Downtown L.A. in the Thick of Things

You know you’ve left Rodeo Drive when you see a cluster of people huddled around a wooden crate, waving money in the air and pointing to one of three bottle caps that may or may not hide a pea-sized marble. A peppy version of the classic shell game is underway not far from the 90-year-old Orpheum Theatre, where an 11-year-old Judy Garland performed vaudeville a few years before wearing ruby slippers, and from the posh apartment building that Johnny Depp calls home when he’s in town. And it all fits together beautifully.

Downtown L.A. could be called New York City Lite, but you’d be ignoring the fact its theater district is larger and older than the Big Apple’s or that there’s plenty of parking on most days, among other things. There’s nothing imposing about Downtown L.A.—it’s not the type that overwhelms, but rather, just another neighborhood in the City of Angels with a small-town feel that holds on to great history and culture even as it welcomes a new crop of attractions.

Despite its ongoing revitalization and trendy hotspots, this is where Angelenos can come back to reality, but only if they choose because there’s plenty of chic, nouveau and Hollywood to go around, too. On any given day, five to seven movies and TV shows are being filmed here, and looking up as you walk around is always a requirement for those who get a kick out of a generous mix of architectural styles. One of L.A.’s prettiest buildings is the Art Deco Eastern Columbia structure on Broadway Street, which stands out for its blue-green color and adornments on its facade. The stainless steel curves of the Walt Disney Concert Hall, designed by Frank Gehry, are a modern conduit to performances by the L.A. Philharmonic and its beloved rock star conductor, Gustavo Dudamel, who has achieved rock star status in the city for his talent and youthful energy. And just one block away is the main building of MOCA, the Museum of Contemporary Art. The city’s high-rises surround green escapes such as peaceful Grand Hope Park and its coyote sculptures, found in front of the Fashion Institute of Design and Merchandising’s Museum & Galleries.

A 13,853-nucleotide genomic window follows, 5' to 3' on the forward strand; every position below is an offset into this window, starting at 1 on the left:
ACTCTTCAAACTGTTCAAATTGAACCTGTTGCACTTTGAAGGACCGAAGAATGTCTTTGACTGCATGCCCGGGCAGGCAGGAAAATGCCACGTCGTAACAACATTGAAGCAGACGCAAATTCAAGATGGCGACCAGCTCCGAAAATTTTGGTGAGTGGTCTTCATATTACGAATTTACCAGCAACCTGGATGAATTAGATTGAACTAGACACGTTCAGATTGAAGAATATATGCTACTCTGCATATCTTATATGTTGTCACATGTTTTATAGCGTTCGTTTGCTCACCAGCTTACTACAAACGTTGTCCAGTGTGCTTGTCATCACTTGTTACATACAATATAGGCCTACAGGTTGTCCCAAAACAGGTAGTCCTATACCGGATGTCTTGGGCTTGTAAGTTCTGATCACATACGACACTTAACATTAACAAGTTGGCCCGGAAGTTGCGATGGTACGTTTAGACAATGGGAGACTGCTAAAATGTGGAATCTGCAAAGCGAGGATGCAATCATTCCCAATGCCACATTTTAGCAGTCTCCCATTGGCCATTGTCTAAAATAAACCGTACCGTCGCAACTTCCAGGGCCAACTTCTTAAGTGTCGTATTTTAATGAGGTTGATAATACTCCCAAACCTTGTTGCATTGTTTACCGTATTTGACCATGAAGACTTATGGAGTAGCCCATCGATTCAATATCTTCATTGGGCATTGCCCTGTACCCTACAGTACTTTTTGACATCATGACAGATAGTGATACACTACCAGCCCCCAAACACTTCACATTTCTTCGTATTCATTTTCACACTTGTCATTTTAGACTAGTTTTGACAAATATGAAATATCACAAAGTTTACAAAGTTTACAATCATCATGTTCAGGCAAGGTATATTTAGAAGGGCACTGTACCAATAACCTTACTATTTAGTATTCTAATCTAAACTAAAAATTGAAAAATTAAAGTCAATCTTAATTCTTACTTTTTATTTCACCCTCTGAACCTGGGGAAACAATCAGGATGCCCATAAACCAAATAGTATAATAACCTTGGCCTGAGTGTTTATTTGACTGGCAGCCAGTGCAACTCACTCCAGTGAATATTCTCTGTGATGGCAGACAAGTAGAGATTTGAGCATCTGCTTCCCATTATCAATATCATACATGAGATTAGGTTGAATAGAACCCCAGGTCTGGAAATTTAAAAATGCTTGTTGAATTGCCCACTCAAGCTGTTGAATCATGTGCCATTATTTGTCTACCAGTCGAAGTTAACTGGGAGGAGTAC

Another surprise for visitors: mass transit. DASH buses provide cheap (currently 35 cents) and easy transportation around downtown, while travelers coming in from Hollywood, for instance, can take the metro. Even if you’re not hopping on a train or metro, you’ll want to stop by Union Station to admire its majestic waiting room and the patios that surround it. The station is also close to three of L.A.’s most famous cultural enclaves: Chinatown, Little Tokyo and colorful Olvera Street, birthplace of the city and now a living museum of sorts.

Downtown is easy to navigate on foot—the Downtown Center Business Improvement District puts out a great map—but those who prefer guided excursions can look into Red Line Tours, which offers tours of the area that can be customized to focus on historic or contemporary aspects of the city.

the dining scene Almost 100 restaurants have opened in Downtown L.A. over the past three years, with W. 7th Street becoming the Restaurant Row of the area. Locals keep driving in for ground beef and pickle tacos in a 1920s setting at Mas Malo, or a burrata pizza with a side of rainbow-colored macaroons at marble-and-brass beauty Bottega Louie and then there’s a taste of more than 270 whiskies at Seven Grand Bar. They’ll detour to Rivera Restaurant on S. Flower Street for Puerto Rican mofongo or Brazilian feijoada, but if they’re in a decidedly less trendy mood, stop by for a quick lunch at Clifton’s Brookdale on S. Broadway. This landmark opened in 1931 and retains its cafeteria-style and Disney-esque kitsch, but has a new chef recreating comfort foods and classic recipes at hard-to-beat prices.

Another interesting stop is the Grand Central Market on S. Broadway, which opened in 1917 and is home to dozens of vendors selling everything from Hawaiian BBQ to Salvadorian pupusas.

Increased interest for Downtown L.A. came when L.A. LIVE arrived in town and brought along more than a dozen restaurants and bars, as well as The Ritz-Carlton, Los Angeles and the JW Marriott Los Angeles at L.A. LIVE. Visitors stopping in to admire music memorabilia or get a walk-through of the recording process at the Grammy Museum can move right along to trendy Katsuya to sample amazing sushi and then to the Conga Room, which welcomes the biggest names in Latin music and offers salsa lessons on Saturday nights. L.A. LIVE and Nokia Plaza are the new meeting place in Downtown, with the Nokia Theatre bringing in high-caliber performances throughout the year.